Much of the news cycle has focused on comments by Fed Chairman Bernanke. For equities, the Fed's activities are of prime importance. Bad news is regarded as good news since a postponed recovery means Bernanke will continue to expand the money supply. This is regarded as bullish by the equities and commodity crowd and is usually bearish for the USD.
This is straight forward enough, but a problem occurs when different analysts hear the Chairman saying different things. One might think that Bernanke has said there is sufficient recovery, and some tapering of the asset purchases will commence as soon as September 2013. Others, however, will insist Bernanke is going to wait for more data before the monetary contraction will begin.
Often the data are mixed, and we had an example today. The initial US Initial Jobless Claims number was down to 334K, less than expected and less than the previous week's 360K. This got the attention of the bond boys betting on the early taper, and sent equities flying into new high ground. Followed by the US Philadelphia Fed Bus.Outlook Index, recorded at 19.8 well above the expected 8 and last week's 12.5, the market continued its rally.
Numbers like these give us a glimpse of what has transpired. Important yes, but what are the factors that give us hints where the economy is headed? There was an obscure section of the retail sales report issued this week that showed:
"Food-service sales fell 1.2% in June, the largest decline since February 2008 and the year-over-year change in "eating out" rose by just 3.1% - the lowest annual increase since June 2010."
Also note the price of crude traded above 108 a barrel today. The price of gas will soon follow. This may not be a major issue for East Coast residents, but for those in the rest of the US who travel many miles, the economy will suffer resulting in bearish news down the road.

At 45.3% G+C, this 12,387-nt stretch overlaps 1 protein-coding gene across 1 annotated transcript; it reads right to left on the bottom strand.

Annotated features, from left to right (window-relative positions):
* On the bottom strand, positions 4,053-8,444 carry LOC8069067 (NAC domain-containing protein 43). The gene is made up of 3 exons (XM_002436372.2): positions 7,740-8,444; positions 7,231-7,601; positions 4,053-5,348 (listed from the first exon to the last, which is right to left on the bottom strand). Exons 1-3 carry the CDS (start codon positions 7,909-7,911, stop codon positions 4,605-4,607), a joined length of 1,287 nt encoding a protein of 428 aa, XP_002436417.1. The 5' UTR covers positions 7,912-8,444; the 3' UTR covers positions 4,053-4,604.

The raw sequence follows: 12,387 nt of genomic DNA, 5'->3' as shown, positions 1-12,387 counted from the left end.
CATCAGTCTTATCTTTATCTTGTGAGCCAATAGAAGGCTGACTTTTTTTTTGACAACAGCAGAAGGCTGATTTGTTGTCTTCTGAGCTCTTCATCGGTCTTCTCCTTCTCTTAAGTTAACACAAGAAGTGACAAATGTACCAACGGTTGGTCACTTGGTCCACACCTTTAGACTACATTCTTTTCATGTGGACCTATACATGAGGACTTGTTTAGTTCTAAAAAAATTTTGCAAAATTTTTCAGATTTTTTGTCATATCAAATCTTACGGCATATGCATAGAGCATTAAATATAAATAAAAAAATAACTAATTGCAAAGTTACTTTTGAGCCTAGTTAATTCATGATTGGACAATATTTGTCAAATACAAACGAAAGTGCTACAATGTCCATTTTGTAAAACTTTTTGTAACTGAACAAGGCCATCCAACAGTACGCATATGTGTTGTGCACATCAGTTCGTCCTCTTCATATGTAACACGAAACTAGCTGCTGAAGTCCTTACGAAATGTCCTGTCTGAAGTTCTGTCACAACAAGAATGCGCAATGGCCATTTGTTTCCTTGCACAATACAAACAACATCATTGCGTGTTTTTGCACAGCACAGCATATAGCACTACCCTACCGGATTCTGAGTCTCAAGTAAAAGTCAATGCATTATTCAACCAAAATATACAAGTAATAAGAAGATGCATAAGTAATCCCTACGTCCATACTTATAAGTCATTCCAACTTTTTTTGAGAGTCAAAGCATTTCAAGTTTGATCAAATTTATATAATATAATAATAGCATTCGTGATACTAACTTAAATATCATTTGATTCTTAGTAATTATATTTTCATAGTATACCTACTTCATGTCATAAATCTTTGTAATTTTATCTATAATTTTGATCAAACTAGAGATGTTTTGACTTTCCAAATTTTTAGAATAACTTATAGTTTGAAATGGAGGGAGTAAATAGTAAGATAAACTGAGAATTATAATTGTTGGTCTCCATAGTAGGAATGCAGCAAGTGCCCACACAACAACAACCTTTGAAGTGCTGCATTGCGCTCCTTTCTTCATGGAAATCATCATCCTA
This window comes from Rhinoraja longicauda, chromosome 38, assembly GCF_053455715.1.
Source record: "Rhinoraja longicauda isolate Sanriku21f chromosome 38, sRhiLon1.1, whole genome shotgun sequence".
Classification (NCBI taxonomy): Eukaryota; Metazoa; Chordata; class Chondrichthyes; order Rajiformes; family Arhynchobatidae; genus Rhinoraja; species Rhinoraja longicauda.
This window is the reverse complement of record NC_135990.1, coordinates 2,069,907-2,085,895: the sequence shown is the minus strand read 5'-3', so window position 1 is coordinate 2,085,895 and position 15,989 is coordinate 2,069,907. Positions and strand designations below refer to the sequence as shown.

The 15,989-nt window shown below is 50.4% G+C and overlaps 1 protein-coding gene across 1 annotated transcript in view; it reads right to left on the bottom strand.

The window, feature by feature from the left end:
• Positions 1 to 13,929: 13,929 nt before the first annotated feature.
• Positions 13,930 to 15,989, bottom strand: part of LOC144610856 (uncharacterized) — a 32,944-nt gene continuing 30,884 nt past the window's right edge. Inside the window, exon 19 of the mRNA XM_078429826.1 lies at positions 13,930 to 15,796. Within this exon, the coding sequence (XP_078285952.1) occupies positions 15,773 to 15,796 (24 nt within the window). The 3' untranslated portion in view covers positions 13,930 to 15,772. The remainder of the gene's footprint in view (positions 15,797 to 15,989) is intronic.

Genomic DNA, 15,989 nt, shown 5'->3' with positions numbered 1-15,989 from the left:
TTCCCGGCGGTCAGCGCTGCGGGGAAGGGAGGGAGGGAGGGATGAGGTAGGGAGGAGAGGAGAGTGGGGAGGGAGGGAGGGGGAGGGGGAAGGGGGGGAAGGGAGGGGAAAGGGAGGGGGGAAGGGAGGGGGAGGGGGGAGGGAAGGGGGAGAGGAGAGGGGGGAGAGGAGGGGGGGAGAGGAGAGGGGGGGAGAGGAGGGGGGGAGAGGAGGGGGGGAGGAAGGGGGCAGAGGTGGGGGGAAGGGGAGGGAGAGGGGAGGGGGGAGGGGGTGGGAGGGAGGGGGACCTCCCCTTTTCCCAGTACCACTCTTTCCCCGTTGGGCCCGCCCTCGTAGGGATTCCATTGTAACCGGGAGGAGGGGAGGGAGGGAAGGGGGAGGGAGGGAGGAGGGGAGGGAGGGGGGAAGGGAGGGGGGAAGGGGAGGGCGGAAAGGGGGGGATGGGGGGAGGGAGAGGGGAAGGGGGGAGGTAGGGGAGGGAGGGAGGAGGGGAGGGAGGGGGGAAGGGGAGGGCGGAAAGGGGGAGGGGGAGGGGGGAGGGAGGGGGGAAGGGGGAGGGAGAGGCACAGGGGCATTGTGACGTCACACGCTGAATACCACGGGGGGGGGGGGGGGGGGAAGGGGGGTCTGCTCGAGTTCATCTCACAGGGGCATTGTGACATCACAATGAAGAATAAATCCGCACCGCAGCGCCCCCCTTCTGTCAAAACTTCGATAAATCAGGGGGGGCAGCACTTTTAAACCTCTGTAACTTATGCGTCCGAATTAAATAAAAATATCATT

Perhaps analyst and traders alike hear what they want to hear. Different positions might explain why there are different reactions to Bernanke's testimony.
While the crowd is waiting for the latest pronouncements from the Fed Chairman, there is some other news. Most of it regarding the British economy has been constructive. The Bank of England's MPC notes were released from Mark Carney's first meeting. There was agreement - no additional QE. UK unemployment unexpectedly fell by 21.2K, and UK Retail sales were positive. But what do you sell against the pound?
Perhaps you can take a look at the yen for the short leg of the trade. There is a scheduled election on the 21st of July. Polls show that Abe's Liberal Democratic Party is in a position to pick enough of the 120 open seats to achieve a majority in the House of Councillors. Should he attain a majority, the market may view this as approval of economic policies among which is a massive increase in the yen supply.
Looking at the chart of the GBPJPY, (FXY, FXB) this pair is not for the faint of heart. Moves of 500 to 800 pips are commonplace. So far in July, there has been a move from 149 to 153, and the market acts like it is getting ready to challenge the 156 handle. Should the 156 level be conquered, the monthly chart shows a lot of open space. In August of 2007, the pound was worth 250 Yen.
Looking at the last COT report, specs have been big shorts in both the pound and the yen. Recent market action since the report has punished the pound short, and helped the yen players. Naturally there is a lot of risk with this trade but the potential is great, so you need to watch your money closely.
Disclosure: I have no positions in any stocks mentioned, and no plans to initiate any positions within the next 72 hours. I wrote this article myself, and it expresses my own opinions. I am not receiving compensation for it. I have no business relationship with any company whose stock is mentioned in this article.